An aircraft stall results from a rapid decrease in lift caused by the separation of airflow from the wing’s surface brought on by exceeding the critical AOA. A stall can occur at any pitch attitude or airspeed. Stalls are one of the most misunderstood areas of aerodynamics because pilots often believe an airfoil stops producing lift when it stalls. In a stall, the wing does not totally stop producing lift. Rather, it cannot generate adequate lift to sustain level flight.
In most straight-wing aircraft, the wing is designed to stall the wing root first. The wing root reaches its critical AOA first making the stall progress outward toward the wingtip. By having the wing root stall first, aileron effectiveness is maintained at the wingtips, maintaining controllability of the aircraft. Various design methods are used to achieve the stalling of the wing root first. In one design, the wing is “twisted” to a higher AOA at the wing root. Installing stall strips on the first 20–25 percent of the wing’s leading edge is another method to introduce a stall prematurely.
The wing never completely stops producing lift in a stalled condition. If it did, the aircraft would fall to the Earth. Most training aircraft are designed for the nose of the aircraft to drop during a stall, reducing the AOA and “unstalling” the wing. The “nose-down” tendency is due to the CL being aft of the CG. The CG range is very important when it comes to stall recovery characteristics. If an aircraft is allowed to be operated outside of the CG, the pilot may have difficulty recovering from a stall. The most critical CG violation would occur when operating with a CG which exceeds the rear limit. In this situation, a pilot may not be able to generate sufficient force with the elevator to counteract the excess weight aft of the CG. Without the ability to decrease the AOA, the aircraft continues in a stalled condition until it contacts the ground.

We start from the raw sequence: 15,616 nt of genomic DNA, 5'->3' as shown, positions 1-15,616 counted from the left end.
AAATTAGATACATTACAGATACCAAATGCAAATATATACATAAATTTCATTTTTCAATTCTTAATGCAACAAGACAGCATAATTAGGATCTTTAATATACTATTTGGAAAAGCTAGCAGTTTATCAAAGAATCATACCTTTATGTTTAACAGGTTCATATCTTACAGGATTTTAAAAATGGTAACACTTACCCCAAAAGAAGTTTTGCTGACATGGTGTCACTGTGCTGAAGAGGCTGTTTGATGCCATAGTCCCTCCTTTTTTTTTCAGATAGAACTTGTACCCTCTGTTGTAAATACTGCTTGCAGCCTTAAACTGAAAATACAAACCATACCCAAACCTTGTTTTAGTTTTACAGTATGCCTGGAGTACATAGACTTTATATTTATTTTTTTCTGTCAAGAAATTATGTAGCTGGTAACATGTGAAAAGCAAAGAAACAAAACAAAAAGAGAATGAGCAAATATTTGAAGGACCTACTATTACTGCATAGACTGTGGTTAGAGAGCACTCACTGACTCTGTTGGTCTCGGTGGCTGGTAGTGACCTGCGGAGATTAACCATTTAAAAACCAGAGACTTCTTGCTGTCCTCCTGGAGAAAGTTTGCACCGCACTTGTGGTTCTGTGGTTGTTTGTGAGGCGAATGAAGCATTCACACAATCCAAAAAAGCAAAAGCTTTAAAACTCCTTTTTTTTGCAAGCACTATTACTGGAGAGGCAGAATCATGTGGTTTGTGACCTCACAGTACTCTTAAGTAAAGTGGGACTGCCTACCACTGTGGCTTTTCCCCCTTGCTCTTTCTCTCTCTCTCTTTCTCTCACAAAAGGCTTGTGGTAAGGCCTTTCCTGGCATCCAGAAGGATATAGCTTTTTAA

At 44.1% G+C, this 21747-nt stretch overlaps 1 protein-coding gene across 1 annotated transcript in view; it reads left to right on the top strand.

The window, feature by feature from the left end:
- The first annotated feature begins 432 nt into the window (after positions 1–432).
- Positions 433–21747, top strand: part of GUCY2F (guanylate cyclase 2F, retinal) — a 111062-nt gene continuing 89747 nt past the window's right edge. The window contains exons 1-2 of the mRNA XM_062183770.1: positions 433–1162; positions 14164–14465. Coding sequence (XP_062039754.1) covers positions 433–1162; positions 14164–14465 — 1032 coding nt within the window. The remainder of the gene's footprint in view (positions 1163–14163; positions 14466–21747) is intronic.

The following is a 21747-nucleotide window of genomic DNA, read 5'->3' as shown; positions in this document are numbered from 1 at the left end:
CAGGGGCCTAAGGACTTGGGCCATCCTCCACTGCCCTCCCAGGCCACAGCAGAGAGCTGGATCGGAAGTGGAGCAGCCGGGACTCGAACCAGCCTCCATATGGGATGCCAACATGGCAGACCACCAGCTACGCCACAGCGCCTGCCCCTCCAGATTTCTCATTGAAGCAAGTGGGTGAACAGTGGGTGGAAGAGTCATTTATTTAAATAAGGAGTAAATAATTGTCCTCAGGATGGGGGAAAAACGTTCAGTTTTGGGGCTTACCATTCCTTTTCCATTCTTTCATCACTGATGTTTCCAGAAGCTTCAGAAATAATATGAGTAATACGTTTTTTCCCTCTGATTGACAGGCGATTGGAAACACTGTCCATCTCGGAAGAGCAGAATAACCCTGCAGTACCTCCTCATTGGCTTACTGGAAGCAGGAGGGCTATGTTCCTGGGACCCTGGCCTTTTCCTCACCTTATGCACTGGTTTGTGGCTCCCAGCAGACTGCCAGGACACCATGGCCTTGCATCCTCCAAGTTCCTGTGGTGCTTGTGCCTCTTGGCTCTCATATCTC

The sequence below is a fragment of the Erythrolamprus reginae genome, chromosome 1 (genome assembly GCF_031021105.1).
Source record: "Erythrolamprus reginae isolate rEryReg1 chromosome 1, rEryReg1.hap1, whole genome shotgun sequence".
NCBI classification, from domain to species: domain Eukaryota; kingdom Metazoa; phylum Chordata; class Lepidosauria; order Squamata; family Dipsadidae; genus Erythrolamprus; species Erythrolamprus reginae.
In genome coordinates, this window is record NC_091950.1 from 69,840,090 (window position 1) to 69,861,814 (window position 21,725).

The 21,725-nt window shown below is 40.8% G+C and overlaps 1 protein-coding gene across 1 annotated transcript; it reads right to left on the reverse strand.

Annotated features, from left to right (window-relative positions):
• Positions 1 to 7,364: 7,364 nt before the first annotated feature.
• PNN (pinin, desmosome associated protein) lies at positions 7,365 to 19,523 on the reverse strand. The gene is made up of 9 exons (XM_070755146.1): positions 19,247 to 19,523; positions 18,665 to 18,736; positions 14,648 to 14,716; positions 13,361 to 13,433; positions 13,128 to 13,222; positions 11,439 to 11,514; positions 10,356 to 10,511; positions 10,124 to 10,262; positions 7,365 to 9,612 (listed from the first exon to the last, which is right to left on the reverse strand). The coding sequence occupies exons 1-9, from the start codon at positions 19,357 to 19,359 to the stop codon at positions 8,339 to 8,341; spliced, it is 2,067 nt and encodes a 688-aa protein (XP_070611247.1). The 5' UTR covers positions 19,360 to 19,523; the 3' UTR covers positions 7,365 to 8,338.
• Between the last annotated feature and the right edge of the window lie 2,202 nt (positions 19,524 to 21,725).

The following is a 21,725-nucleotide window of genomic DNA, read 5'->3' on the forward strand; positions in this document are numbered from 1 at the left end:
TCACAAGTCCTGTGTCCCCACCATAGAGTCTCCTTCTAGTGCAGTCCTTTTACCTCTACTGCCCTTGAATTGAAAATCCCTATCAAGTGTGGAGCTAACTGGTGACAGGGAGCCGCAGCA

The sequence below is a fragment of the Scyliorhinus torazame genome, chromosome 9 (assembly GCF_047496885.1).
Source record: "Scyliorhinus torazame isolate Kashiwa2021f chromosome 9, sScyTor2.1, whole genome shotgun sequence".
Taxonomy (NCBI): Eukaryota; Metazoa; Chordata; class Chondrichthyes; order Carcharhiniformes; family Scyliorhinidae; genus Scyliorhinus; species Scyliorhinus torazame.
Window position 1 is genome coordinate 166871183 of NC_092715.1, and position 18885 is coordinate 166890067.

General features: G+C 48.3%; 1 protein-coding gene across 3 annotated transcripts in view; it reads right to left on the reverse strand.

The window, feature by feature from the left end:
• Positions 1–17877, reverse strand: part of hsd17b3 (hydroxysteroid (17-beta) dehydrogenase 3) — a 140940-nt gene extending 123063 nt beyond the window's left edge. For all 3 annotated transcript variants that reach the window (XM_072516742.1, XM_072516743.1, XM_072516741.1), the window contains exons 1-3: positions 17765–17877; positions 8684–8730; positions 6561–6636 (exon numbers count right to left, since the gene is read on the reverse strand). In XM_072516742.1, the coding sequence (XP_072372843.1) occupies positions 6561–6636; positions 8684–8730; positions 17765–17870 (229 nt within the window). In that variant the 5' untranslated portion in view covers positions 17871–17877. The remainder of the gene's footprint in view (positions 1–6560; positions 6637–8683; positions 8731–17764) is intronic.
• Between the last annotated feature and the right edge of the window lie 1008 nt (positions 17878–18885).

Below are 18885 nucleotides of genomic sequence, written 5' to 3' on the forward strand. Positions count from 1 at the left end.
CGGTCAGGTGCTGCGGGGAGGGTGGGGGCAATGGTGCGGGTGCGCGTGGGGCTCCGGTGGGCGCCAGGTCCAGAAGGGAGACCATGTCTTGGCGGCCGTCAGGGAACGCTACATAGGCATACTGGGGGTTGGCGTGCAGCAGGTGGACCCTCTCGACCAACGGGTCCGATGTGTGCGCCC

The stalling speed of a particular aircraft is not a fixed value for all flight situations, but a given aircraft always stalls at the same AOA regardless of airspeed, weight, load factor, or density altitude. Each aircraft has a particular AOA where the airflow separates from the upper surface of the wing and the stall occurs. This critical AOA varies from 16° to 20° depending on the aircraft’s design. But each aircraft has only one specific AOA where the stall occurs.
There are three flight situations in which the critical AOA can be exceeded: low speed, high speed, and turning.